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Synonyms of the New Testament :: Richard C. Trench

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lxiv. δίκτυον, ἀμφίβληστρον, σαγήνη.

Our English word ‘net’ will, in a general way, cover all these three, which yet are capable of a more accurate discrimination one from the other.

Δίκτυον (==‘rete,’ ‘retia’), from the old δικεῖν, to cast, which appears again in δίσκος, a quoit, is the more general name for all nets, and would include the hunting net, and the net with which birds are taken (Prov. 1:17), as well as the fishing, although used only of the latter in the N. T. (Matt. 4:20; John 21:6). It is often in the Septuagint employed in that figurative sense in which St. Paul uses παγίς (Rom. 2:9; 1 Tim. 3:7), and is indeed associated with it (Job 18:8; Prov. 29:5).

Ἀμφίβληστρον and σαγήνη are varieties of fishing nets; they are named together, Hab. 1:15; and in Plutarch (De Sol. Anim. 26), who joins γρῖπος with σαγήνη, ὐποχή with ἀμφίβληστρον. Ἀμφίβληστρον—found only in the N. T. at Matt. 4:18; Mark 1:16; cf. Eccl. 9:12; Ps. 140:10 (ἀμφιβολή, Oppian)—is the casting net, ‘jaculum,’ i.e. ‘rete jaculum’ (Ovid, Art. Am. i. 763), or ‘funda’ (Virgil, Georg. i. 141), which, when skilfully cast from over the shoulder by one standing on the shore or in a boat, spreads out into a circle (ἀμφιβάλλεται) as it falls upon the water, and then sinking swiftly by the weight of the leads attached to it, encloses whatever is below it. Its circular, bell-like shape adapted it to the office of a mosquito net, to which, as Herodotus (ii. 95) tells us, the Egyptian fishermen turned it; but see Blakesley, Herodotus in loc. The garment in whose deadly folds Clytemnestra entangles Agamemnon is called ἀμφίβληστρον (aeschylus, Agamem. 1353; Choëph. 490; cf. Euripides, Helen. 1088); so, too, the fetter with which Prometheus is fastened to his rock (aeschylus, Prom. Vinct. 81); and the envenomed garment which Deianira gives to Hercules (Sophocles, Trach. 1052).

Σαγήνη—found in the N. T. only at Matt. 13:47; cf. Isai. 19:8; Ezek. 26:8 (from σάττω, σέσαγα ‘onero’)—is the long-drawn net, or sweep-net (‘vasta sagena’ Manilius calls it), the ends of which being carried out in boats so as to include a large extent of open sea, are then drawn together, and all which they contain enclosed and taken. It is rendered ‘sagena’ in the Vulgate, whence ‘seine,’ or ‘sean,’ the name of this net in Cornwall, on whose coasts it is much in use. In classical Latin it is called ‘everriculum’ (Cicero, playing upon Verres’ name, calls him, ‘everriculum in provincia’), from its sweeping the bottom of the sea. From the fact that it was thus a πάναγρον or take-all (Homer, Il. v. 487), the Greeks gave the name of σαγηνεύειν to a device by which the Persians were reported to have cleared a conquered island of its inhabitants (Herodotus, iii. 149; vi. 31; Plato, Legg. iii. 698 d); curiously enough, the same device being actually tried, but with very indifferent success, in Tasmania not many years ago; see Bonwick’s Last of the Tasmanians. Virgil in two lines describes the fishing by the aid first of the ἀμφίβληστρον and then of the σαγήνη (Georg. i. 141):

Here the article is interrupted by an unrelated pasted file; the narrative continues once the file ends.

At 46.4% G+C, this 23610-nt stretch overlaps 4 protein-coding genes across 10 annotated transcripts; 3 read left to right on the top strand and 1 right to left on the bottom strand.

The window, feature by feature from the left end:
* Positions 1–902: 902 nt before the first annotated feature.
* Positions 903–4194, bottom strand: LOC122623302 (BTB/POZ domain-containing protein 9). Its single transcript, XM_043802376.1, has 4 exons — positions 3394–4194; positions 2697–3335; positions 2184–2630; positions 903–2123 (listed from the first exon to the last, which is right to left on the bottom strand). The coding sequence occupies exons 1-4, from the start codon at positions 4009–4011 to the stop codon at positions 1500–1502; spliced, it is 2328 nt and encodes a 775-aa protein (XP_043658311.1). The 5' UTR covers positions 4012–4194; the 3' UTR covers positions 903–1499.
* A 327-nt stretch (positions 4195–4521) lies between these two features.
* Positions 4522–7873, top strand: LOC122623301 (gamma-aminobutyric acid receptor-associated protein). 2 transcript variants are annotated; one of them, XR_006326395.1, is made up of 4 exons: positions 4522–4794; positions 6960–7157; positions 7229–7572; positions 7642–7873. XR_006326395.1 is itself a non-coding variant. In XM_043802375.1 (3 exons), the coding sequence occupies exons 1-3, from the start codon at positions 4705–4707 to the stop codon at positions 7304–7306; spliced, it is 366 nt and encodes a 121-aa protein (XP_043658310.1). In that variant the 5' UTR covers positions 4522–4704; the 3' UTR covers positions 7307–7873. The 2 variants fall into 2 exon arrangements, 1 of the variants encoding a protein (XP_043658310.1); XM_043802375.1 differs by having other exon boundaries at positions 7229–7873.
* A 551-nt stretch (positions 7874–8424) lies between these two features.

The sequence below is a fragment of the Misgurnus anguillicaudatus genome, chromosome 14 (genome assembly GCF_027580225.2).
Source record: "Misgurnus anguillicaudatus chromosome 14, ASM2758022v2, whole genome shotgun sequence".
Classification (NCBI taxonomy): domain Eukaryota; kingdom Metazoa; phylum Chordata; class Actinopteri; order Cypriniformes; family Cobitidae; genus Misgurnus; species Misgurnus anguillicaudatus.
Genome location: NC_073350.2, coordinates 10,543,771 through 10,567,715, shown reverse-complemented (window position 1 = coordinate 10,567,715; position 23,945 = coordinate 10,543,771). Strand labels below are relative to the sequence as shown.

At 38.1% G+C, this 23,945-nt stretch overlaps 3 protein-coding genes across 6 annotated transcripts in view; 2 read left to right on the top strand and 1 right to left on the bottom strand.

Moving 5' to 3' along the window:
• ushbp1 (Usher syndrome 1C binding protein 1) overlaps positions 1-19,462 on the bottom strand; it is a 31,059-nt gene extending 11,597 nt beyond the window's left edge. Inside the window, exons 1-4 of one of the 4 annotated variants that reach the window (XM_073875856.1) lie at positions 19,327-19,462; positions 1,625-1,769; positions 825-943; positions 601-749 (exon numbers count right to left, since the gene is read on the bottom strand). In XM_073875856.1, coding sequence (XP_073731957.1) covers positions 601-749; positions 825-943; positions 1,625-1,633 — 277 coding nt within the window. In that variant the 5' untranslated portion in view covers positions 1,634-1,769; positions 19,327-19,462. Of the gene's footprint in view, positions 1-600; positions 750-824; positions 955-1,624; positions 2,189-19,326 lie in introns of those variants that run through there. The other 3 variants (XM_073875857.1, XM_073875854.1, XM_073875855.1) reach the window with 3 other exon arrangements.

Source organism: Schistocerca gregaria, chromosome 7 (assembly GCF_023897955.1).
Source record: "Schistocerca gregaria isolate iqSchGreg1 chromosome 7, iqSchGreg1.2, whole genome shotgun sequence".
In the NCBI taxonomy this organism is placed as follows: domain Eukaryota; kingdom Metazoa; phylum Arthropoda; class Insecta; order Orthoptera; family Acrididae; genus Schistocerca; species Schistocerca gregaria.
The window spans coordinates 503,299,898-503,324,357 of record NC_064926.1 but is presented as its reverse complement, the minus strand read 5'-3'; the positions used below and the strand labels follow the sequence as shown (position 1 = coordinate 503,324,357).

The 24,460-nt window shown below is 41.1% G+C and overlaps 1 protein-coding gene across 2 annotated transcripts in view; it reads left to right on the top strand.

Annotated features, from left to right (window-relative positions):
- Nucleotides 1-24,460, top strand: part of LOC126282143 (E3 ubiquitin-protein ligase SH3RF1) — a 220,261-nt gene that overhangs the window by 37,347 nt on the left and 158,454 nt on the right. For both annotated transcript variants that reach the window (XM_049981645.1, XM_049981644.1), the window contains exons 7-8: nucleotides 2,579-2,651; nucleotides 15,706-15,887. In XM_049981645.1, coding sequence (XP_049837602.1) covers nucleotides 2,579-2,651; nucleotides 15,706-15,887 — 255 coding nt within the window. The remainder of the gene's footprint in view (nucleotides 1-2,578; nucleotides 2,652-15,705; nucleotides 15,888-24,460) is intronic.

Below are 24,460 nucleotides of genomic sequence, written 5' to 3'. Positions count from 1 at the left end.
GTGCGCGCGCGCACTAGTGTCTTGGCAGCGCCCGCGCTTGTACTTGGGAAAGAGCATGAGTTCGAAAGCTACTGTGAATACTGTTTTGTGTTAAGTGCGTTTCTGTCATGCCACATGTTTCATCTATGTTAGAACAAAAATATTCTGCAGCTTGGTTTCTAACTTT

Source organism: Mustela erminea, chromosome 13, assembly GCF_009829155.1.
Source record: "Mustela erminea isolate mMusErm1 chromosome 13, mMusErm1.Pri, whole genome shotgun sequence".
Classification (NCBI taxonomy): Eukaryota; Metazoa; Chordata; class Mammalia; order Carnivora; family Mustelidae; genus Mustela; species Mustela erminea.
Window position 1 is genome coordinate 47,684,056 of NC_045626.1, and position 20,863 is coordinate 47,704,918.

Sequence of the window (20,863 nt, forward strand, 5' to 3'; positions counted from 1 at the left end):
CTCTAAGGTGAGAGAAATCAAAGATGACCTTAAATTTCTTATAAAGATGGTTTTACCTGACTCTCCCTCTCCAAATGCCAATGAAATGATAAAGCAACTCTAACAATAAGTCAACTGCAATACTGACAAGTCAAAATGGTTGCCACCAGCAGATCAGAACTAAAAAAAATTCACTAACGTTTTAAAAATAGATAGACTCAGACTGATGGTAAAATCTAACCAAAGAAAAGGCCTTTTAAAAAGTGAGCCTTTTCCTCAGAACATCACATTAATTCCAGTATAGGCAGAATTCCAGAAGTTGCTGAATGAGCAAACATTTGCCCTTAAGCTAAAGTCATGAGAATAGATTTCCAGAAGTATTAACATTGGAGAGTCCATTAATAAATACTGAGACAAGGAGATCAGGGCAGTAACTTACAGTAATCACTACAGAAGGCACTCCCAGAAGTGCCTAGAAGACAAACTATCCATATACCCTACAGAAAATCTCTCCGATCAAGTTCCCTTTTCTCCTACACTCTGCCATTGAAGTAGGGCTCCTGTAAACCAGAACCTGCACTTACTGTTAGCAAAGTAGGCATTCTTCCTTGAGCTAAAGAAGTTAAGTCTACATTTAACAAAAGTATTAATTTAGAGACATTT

‘Atque alius latum fundâ jam verberat amnem
Alta petens, pelagoque alius trahit humida lina.’

It will be seen that an evident fitness suggested the use of σαγήνη in a parable (Matt. 13:47) wherein our Lord is setting forth the wide reach, and all-embracing character, of his future kingdom. Neither ἀμφίβληστρον, nor yet δίκτυον which might have meant no more than ἀμφίβληστρον, would have suited at all so well.

[The following Strong's numbers apply to this section:G1350,G293,G4522.]

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